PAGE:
Gen. Mark Milley, the chairman of the Joint Chiefs of Staff, told GOP senators in writing in February that the cost to the military of the stand down was $535,000. The Defense Department’s fiscal 2022 budget was just short of $756 billion.
Each servicemember spent, on average, about two hours in the sessions, Milley wrote.
The Senate Armed Services Committee report said, in effect, that counter-extremism programs are not worth that much time and money, which they have depicted as enormous, because extremist service members are few and far between. Alaska Republican Dan Sullivan offered the amendment containing the language.
In a February statement, Sullivan and 11 other Republican senators referred to the counter-extremism initiatives as “a partisan political agenda.” And in a June statement about the NDAA, Sullivan cited the extremism language as an example of how the bill “pushes back on the ‘woke’ agenda being pushed on the military by the Biden administration.”
Sen. James M. Inhofe of Oklahoma, the committee’s top Republican, told CQ Roll Call via email this week he opposes extremism but said the Pentagon needs to balance “the size of the problem with the investment we make in dealing with it.”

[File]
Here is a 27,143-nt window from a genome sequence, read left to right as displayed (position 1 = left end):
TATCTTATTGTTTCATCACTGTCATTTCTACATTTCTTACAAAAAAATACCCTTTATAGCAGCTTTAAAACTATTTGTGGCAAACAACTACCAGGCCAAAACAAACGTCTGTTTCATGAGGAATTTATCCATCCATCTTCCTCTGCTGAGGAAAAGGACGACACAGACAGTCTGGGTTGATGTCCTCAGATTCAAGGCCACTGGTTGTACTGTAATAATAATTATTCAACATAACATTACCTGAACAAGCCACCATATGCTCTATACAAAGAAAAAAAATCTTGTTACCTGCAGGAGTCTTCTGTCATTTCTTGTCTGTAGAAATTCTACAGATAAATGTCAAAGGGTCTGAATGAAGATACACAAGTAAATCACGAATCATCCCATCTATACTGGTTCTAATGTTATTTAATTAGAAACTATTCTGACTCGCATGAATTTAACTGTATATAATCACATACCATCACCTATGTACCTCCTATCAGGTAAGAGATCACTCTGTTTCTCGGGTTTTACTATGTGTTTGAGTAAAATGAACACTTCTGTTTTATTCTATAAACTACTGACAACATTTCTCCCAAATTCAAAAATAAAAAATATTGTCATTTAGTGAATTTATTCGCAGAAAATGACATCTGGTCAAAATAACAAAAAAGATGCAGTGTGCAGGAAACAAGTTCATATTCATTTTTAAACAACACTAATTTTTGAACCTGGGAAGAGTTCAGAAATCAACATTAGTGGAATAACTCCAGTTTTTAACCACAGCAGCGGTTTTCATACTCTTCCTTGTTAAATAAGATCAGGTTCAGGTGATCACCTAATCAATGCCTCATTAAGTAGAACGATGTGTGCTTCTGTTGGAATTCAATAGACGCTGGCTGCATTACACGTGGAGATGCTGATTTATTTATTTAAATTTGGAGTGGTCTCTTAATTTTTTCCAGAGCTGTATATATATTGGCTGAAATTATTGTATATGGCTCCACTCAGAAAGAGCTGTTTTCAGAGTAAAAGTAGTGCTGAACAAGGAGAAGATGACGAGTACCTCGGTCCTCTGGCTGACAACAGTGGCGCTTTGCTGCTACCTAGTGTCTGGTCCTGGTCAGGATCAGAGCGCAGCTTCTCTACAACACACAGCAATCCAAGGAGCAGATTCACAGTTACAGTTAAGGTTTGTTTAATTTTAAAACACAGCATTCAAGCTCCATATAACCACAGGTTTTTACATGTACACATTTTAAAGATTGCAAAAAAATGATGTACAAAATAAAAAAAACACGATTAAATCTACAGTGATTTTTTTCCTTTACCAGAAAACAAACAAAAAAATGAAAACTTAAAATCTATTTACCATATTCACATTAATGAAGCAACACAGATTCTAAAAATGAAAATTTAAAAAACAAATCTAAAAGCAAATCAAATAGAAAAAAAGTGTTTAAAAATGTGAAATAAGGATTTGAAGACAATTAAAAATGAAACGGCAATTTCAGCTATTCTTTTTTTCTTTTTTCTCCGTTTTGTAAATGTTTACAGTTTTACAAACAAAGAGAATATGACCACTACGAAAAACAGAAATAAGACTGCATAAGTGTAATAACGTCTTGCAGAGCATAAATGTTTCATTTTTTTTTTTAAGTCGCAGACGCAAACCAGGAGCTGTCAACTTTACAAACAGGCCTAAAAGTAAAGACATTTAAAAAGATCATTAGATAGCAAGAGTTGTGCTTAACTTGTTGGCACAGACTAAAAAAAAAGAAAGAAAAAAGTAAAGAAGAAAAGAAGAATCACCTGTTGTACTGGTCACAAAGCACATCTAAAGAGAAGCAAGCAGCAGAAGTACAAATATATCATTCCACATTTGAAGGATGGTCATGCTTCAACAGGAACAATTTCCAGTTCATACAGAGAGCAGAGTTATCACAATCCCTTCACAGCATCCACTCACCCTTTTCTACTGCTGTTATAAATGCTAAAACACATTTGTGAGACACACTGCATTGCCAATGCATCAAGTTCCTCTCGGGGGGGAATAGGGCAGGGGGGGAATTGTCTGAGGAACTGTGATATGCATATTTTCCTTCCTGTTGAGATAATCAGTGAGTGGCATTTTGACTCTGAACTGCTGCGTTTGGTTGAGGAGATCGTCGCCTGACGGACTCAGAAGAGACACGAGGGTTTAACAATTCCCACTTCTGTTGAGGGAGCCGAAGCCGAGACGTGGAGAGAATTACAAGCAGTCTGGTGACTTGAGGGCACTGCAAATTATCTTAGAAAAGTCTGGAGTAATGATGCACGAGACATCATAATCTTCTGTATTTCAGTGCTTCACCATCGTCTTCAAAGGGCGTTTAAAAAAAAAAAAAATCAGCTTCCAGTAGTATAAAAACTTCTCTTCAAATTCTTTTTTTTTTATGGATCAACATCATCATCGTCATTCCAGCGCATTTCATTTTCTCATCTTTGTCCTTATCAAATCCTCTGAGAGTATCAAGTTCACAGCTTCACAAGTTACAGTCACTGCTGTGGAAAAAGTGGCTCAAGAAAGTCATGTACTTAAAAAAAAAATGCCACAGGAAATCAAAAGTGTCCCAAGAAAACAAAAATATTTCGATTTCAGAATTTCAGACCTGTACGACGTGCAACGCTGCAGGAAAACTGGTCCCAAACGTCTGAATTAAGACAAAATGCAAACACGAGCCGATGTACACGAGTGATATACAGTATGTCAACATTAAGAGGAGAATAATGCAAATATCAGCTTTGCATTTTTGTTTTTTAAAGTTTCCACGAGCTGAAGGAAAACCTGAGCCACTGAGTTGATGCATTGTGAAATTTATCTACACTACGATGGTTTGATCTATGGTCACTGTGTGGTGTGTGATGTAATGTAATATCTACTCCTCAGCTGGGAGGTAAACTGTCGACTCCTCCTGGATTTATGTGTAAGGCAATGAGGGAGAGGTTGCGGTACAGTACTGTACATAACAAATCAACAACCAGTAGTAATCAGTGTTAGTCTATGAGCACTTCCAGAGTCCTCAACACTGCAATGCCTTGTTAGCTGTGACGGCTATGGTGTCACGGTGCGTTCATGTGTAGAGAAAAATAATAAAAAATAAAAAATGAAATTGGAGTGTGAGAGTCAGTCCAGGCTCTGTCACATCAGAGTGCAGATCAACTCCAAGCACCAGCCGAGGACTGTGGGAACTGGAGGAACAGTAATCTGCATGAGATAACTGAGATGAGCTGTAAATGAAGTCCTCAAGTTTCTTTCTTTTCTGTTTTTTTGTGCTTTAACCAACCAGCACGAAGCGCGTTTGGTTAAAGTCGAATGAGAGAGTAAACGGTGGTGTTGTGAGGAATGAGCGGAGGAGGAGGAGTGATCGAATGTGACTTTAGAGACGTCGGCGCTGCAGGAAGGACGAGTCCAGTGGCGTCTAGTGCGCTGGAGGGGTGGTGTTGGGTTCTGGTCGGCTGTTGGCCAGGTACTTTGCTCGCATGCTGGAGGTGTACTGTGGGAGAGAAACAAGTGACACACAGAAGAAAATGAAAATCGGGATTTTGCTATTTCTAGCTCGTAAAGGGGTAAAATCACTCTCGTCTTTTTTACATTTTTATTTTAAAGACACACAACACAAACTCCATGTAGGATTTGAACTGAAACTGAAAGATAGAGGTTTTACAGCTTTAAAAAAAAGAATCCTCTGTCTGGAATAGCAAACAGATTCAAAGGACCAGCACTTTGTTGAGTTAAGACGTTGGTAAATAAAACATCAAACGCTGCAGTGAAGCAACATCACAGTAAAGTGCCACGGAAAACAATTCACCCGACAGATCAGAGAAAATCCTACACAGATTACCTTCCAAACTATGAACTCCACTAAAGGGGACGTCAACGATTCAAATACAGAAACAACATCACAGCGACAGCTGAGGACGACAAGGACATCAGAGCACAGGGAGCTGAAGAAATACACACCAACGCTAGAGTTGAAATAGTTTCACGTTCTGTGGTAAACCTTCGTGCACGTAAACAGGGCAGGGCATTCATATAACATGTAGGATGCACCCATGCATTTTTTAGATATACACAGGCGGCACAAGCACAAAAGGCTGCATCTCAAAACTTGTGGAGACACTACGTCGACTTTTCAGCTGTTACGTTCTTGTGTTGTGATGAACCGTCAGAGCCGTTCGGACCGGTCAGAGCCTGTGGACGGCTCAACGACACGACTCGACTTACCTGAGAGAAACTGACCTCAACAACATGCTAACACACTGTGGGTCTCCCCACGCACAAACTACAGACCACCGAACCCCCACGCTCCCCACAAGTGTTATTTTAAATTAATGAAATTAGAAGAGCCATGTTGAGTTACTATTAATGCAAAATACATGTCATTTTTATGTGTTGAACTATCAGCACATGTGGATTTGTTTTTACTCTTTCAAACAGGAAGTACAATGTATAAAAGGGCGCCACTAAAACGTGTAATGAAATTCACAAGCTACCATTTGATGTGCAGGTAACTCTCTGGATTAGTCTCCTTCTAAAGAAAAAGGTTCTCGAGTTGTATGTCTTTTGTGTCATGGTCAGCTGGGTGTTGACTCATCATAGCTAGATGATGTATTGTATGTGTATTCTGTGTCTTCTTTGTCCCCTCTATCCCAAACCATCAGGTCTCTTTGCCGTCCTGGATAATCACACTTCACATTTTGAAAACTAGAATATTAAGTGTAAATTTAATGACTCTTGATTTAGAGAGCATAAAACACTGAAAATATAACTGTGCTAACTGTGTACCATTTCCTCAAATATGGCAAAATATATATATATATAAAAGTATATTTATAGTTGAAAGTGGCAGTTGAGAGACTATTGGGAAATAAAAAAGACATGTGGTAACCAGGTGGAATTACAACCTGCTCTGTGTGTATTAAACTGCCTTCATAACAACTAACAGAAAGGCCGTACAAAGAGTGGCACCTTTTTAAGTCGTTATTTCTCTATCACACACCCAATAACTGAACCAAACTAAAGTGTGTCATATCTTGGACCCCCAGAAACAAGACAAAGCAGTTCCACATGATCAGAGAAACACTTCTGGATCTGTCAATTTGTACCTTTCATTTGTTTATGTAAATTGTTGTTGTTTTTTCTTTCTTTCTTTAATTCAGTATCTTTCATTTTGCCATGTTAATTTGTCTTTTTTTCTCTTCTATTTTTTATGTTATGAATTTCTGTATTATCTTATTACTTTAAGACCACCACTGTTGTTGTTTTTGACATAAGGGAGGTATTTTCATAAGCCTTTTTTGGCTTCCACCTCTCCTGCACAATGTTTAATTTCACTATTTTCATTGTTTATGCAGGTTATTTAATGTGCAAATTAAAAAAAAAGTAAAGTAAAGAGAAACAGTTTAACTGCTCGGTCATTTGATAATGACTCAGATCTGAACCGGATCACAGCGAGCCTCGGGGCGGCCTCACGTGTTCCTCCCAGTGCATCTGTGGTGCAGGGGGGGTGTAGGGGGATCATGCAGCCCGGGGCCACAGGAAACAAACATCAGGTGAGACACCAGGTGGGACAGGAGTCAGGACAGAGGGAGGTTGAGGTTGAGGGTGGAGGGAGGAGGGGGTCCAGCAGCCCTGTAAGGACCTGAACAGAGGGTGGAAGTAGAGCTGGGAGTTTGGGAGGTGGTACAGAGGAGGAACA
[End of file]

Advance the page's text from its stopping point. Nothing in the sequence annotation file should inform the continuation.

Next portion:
There is no disagreement between Republicans and Democrats over the fact that extremists represent an infinitesimal percentage of the armed forces — 0.005 percent, according to Pentagon figures.
However, to most Democrats and many experts on extremism, even a small number can do a great deal of damage — to morale inside the military and to the public’s perception of the services as politically neutral institutions that protect all Americans equally and obey the Constitution.
“We believe only a very few violate this oath by participating in extremist activities, but even the actions of a few can have an outsized impact on unit cohesion, morale and readiness – and the physical harm some of these activities can engender can undermine the safety of our people,” Austin wrote in a December 2021 memo.
Brown of the House Armed Services Committee said the Pentagon needs to do even more to address the issue, not less.
“I strongly believe that we can and must do more to not only recognize this threat but move forward with substantive provisions to commit robust and enduring attention to countering extremism in the armed forces,” Brown said. “This is about protecting our national security and the values our military upholds.”